Published: 25th July 2020
Should exams rate higher than potential death? The debate on whether or not to conduct exams during the pandemic
If educators were to devise a similar method, they would have the examinee’s educational record available in this computer age
Examinations are formidable even to the best prepared, for the greatest fool may ask more than the wisest man can answer
Charles Caleb Colton (1777-1832), English cleric and writer
Exams, in normal times, gives shivers to many with the foreboding of failure. But exams in the midst of COVID-19, with its trail of death, is a nightmare even for the families. Against this background, it is difficult to understand the insistence of the University Grants Commission (UGC) that all universities that have not yet conducted the final examination must do so before the end of September. But first, the facts excerpted from media reports:
On July 11, Delhi became the latest state to cancel final-year university examinations in defiance of UGC guidelines. Both the Centre and the UGC reiterated that guidelines were legally binding on the states and must be followed. However, with Congress leader Rahul Gandhi calling for the cancellation of exams, several non-BJP ruled states that had already cancelled exams have written to the Centre saying that they did not wish to conduct exams in their states. The UGC and the Union HRD ministry consider the non-compliance of their orders as ‘populist’, ignoring that it is a life or death situation for examinees and their families.
The Delhi High Court on July 8, asked the Centre, the UGC and Delhi University to reply to a plea challenging the guidelines making it mandatory for colleges to conduct final-year examinations by September-end in view of the COVID-19 pandemic. The Court asked them to submit their responses within two weeks and listed the matter for further hearing on August 4. While courts will take their own time with appeals and review petitions, we can learn a lesson from cricket to deal with such situations: The Duckworth–Lewis–Stern method is a mathematical formulation designed to calculate the target score for the team batting second in a limited-overs match interrupted by weather or other circumstances. When overs are lost, setting an adjusted target for the team batting second is not as simple as reducing the run target proportionally to the loss in overs, because a team with ten wickets in hand and 25 overs to bat can play more aggressively than if they had ten wickets and a full 50 overs, for example, and can consequently achieve a higher run rate. The DLS method is an attempt to set a statistically fair target for the second team’s innings, which is the same difficulty as the original target.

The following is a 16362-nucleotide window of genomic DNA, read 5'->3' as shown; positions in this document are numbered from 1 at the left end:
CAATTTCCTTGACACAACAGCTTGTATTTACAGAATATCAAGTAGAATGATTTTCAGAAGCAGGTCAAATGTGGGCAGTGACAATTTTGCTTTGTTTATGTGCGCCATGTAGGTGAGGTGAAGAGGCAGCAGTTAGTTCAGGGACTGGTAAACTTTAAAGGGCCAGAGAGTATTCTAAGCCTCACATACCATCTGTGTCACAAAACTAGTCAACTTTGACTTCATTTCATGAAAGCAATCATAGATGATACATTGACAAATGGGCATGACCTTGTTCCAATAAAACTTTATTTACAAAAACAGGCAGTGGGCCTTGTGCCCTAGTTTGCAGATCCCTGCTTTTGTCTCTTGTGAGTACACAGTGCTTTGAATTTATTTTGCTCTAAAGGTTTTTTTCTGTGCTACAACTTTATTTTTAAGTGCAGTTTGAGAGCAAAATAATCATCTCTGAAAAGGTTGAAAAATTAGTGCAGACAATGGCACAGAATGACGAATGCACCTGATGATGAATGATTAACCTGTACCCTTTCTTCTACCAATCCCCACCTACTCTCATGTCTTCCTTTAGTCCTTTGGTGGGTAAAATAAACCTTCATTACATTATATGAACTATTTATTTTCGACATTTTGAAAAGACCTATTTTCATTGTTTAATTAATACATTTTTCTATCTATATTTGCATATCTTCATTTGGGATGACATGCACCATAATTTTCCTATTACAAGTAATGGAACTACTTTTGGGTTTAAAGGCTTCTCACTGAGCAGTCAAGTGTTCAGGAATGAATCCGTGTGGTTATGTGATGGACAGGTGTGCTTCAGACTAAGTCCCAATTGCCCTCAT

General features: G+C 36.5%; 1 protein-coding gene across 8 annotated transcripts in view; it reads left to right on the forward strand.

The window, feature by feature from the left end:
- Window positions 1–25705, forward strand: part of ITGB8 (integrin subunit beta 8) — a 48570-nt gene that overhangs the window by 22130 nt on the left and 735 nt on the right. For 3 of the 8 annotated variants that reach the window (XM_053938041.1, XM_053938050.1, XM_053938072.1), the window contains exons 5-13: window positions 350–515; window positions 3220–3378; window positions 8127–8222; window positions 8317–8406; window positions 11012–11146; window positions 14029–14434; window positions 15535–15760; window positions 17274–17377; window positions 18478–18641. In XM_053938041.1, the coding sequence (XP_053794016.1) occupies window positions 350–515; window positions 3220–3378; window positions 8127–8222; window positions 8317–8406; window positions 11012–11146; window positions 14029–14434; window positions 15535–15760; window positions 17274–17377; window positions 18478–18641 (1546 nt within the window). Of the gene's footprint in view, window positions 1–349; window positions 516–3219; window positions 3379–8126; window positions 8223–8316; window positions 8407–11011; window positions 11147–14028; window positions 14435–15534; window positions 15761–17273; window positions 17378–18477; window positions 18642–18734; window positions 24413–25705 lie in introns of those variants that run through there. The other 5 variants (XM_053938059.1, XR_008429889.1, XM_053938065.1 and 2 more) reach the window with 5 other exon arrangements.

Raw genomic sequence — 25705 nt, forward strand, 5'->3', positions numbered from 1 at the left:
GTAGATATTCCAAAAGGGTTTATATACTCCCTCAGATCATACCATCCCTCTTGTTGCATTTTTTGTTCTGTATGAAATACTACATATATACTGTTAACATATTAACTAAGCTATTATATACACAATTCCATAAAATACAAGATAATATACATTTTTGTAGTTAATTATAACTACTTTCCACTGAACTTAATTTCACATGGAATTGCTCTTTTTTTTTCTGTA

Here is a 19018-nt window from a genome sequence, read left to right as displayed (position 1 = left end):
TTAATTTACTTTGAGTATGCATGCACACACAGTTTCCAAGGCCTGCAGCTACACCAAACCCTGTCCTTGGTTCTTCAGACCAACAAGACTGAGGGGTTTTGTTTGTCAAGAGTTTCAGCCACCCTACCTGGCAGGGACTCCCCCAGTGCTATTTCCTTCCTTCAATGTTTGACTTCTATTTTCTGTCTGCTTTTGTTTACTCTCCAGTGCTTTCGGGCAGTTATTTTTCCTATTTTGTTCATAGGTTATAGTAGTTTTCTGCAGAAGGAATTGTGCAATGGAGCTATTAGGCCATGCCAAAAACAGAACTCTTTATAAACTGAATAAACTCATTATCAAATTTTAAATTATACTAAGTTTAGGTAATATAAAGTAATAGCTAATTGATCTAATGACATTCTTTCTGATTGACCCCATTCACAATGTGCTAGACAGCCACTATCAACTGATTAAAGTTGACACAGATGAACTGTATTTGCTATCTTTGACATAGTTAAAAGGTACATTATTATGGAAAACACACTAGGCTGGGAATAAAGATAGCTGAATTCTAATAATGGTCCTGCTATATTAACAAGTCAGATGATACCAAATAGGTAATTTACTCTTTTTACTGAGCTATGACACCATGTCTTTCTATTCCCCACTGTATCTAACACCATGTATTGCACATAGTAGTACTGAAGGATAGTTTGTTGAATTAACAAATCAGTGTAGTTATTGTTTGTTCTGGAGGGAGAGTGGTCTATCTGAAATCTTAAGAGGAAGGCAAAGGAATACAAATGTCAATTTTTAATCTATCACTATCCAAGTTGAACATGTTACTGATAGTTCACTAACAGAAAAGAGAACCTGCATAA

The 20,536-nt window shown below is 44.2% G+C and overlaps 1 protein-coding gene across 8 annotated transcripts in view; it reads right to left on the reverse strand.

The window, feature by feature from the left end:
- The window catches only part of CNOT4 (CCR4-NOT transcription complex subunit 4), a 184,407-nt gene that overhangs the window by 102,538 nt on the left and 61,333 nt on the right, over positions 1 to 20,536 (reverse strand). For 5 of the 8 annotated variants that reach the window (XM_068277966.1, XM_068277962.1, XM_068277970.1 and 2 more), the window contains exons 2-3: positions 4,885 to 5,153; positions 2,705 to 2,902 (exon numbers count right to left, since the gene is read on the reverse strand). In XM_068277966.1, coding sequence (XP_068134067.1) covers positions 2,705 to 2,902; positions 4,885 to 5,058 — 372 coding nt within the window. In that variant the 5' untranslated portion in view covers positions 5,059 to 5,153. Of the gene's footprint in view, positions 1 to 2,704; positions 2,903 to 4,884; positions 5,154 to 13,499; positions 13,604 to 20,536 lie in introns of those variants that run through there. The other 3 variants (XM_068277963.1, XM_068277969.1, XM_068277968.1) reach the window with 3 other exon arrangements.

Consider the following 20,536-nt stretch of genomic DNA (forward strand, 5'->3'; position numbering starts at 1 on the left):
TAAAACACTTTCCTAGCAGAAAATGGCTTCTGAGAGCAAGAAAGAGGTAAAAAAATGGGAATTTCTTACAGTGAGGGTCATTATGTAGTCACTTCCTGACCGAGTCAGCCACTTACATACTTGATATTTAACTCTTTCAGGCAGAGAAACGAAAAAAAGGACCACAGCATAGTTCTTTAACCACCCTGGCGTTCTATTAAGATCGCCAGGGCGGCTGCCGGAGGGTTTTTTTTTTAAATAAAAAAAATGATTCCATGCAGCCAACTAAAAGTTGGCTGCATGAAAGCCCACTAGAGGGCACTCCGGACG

If educators were to devise a similar method, they would have the examinee’s educational record available in this computer age. You needn’t play to arrive at a score and you needn’t write an exam, under the hanging sword of Corona, to arrive at your marks.